The US Federal Trade Commission (FTC) has announced that Facebook will pay what is being labelled as a ‘record fine’ of $5bn in order to settle concerns over privacy.
The social media giant has also been told it must create an independent privacy committee and that Mark Zuckerberg (chief exec) will not possess any control over it.
The platform has not had much luck recently and has been in the news more often that it hasn’t. Allegations of fake news, inappropriate content and trust/concern issues are just a few of the issues it has been experiencing. Well, it looks as though that bad luck streak hasn’t passed just yet.
This whopping fine – reported to be the largest ever fine imposed on any business for violating the privacy of consumers – comes after the FTC ruled that Cambridge Analytica, political consultancy, managed to obtain ‘improperly’ the data of up to as many as 87 million Facebook users.
Joe Simons, Chairman of FTC said, “Despite repeated promises to its billions of users worldwide that they could control how their personal information is shared, Facebook undermined consumers’ choices.”
The allegations looked into a quiz that Facebook put to its users in 2014, inviting them to answer some questions and find out their personality type. However, the app, which approximately 305,000 people installed, collected not only the data of those users taking the quiz, but also collected the date of their friends. Though only around 305,000 people actually installed the app, it has been reported that it actually gathered the data of up to 87 million people! Cambridge Analytica have denied allegations that the data it purchased was used to ‘psychologically profile’ voters in the US presidential election.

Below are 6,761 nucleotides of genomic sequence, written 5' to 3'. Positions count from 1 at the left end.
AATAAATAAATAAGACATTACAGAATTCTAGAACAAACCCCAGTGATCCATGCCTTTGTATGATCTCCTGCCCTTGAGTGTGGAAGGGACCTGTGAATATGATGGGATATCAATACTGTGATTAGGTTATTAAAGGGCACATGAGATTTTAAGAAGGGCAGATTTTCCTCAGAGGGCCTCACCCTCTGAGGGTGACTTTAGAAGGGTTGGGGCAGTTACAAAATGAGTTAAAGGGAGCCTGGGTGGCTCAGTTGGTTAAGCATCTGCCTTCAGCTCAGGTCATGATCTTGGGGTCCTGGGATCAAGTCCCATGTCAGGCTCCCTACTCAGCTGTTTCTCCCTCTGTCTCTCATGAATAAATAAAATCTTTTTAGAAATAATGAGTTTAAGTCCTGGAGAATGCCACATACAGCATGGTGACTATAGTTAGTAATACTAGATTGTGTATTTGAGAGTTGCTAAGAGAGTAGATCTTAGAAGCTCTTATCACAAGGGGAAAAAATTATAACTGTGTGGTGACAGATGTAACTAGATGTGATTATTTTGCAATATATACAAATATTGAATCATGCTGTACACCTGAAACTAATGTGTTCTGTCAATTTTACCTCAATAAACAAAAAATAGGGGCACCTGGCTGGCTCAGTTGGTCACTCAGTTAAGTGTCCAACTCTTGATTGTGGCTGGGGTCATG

Facebook has apologised to its users and has admitted that a “breach of trust” has taken place. Mark Zuckerberg has announced that the platform would now be changing not only how its products are developed but also how the company as a whole is run. He confirmed that when a new product which collects and uses data is created in the future, this will be managed properly ensuring that any potential privacy risks have been addressed and dealt with.
He said, “Overall, these changes go beyond anything required under US law today. We expect it will take hundreds of engineers and more than a thousand people across our company to do this important work. And we expect it will take longer to build new products following this process going forward.”
Despite the large fine, it seems as though Facebook is remaining positive about the future and the upcoming changes it is going to have to create and adapt to in its efforts to protect its users’ privacy.